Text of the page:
The final area of written word that I think was a contributor to my development as a feminist, was sex-ed books. I summoned the courage to check out such a book from my middle school library in 8th grade, and it was the first knowledge I ever received about the existence of the clitoris. The book—written for children going through puberty—enthusiastically included that it is the only organ on the male or female body that was created specifically for pleasure, and talked frankly about masturbation as an alternative to sex with other people.
I was outraged that I was never taught about this part of my own body (I had an entire marking period of sex-ed in 6th grade, but that part of female anatomy was mysteriously left out). I truly do not know when I would have learned about it if it weren’t for my slightly rebellious decision to check out that book. When I asked the girls in my 9th grade heath class if they knew what the clitoris was, and discovered that over half of them didn’t, I asked my female teacher to explain. She blushed and refused to speak about the subject. Now, I know perhaps that is because it went against curriculum (which is ridiculous in and of itself), but she didn’t even give the girls a reputable source from which to learn the information on their own.
Since I wasn’t getting information about sex from the people that were supposed to be responsible for teaching me, I began to seek out information elsewhere. I read trashy magazines and websites whose reliability I questioned even then. Fortunately, I found a sex-ed education Youtuber whose name I can’t recall. She worked in an adult store, and her videos were incredibly straightforward and informative. She made fun of those trashy magazines and encouraged her viewers to actually talk to the person they are having sexual contact with. So, I stopped using said magazines as a resource and began to seek out more reputable sources.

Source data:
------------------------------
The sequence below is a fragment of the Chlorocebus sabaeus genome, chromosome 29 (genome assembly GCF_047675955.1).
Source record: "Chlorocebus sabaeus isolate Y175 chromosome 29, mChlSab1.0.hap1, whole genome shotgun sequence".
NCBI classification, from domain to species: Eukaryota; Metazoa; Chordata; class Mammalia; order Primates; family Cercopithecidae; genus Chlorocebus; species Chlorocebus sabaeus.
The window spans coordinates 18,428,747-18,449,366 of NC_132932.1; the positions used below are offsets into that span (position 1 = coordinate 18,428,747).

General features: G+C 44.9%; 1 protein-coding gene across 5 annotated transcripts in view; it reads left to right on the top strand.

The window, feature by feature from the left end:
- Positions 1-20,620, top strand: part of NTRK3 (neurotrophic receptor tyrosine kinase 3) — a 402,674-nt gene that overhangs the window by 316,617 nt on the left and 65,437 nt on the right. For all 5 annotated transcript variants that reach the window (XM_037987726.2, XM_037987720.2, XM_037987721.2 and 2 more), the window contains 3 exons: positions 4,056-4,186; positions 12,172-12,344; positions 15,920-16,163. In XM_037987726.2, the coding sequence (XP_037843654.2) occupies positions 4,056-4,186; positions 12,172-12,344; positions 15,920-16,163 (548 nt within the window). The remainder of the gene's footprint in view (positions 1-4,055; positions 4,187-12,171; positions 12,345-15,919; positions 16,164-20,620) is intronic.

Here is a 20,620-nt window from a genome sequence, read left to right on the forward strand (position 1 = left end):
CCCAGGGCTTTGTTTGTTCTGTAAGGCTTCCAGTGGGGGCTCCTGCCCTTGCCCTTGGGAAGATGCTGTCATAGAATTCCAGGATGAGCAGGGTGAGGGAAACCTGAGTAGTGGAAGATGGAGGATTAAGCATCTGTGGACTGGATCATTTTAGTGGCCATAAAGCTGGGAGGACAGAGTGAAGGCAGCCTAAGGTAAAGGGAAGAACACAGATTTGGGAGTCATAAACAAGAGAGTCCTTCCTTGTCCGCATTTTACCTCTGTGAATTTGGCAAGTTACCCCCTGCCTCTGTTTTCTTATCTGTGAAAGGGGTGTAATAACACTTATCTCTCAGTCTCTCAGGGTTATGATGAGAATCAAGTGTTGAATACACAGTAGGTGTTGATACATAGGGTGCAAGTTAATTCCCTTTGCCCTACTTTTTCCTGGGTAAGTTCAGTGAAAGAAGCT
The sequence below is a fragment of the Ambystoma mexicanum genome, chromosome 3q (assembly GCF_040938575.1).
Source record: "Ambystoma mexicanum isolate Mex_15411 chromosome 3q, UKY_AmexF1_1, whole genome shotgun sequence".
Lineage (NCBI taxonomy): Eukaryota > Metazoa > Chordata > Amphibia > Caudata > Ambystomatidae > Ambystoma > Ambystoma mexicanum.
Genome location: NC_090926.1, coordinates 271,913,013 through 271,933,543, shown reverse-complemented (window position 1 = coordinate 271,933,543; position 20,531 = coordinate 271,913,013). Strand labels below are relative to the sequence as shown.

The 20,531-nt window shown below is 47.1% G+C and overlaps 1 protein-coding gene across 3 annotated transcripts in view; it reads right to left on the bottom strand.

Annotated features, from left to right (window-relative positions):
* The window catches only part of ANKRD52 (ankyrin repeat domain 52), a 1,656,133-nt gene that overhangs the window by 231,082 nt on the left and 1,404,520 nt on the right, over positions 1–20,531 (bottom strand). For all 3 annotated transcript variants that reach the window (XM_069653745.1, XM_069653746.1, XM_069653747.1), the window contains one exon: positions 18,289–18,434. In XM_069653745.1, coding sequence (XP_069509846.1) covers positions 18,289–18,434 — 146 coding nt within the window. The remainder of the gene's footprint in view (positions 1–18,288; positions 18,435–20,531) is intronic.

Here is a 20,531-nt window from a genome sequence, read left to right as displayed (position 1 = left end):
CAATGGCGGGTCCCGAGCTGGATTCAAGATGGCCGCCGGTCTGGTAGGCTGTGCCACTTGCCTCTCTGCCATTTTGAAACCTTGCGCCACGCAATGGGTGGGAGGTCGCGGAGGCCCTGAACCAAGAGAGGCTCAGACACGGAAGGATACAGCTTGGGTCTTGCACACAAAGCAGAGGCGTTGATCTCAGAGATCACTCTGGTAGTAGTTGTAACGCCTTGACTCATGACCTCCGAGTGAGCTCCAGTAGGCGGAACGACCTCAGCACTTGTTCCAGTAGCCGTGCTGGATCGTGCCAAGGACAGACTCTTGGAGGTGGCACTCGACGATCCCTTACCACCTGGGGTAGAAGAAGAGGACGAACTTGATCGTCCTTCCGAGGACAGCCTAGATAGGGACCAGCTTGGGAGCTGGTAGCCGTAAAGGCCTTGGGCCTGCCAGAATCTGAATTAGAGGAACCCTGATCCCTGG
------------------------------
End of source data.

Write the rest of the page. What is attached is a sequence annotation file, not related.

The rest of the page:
I read through planned parenthood’s website for information about contraceptives, and with some Christmas money, I sneakily bought a book called “The Guide to Getting it On” (nice little hyperlink to the Barnes&Noble site guys, at the time of this blog publication, it’s on sale :P). It was pricy for me at the time, I was just a sophomore in high school, but the website and reviews said it was used to teach college sexuality courses. It is 981 pages of pure knowledge.
I believe a large part of feminism is taking control of your own sexuality, and these books gave me the power and knowledge to do that.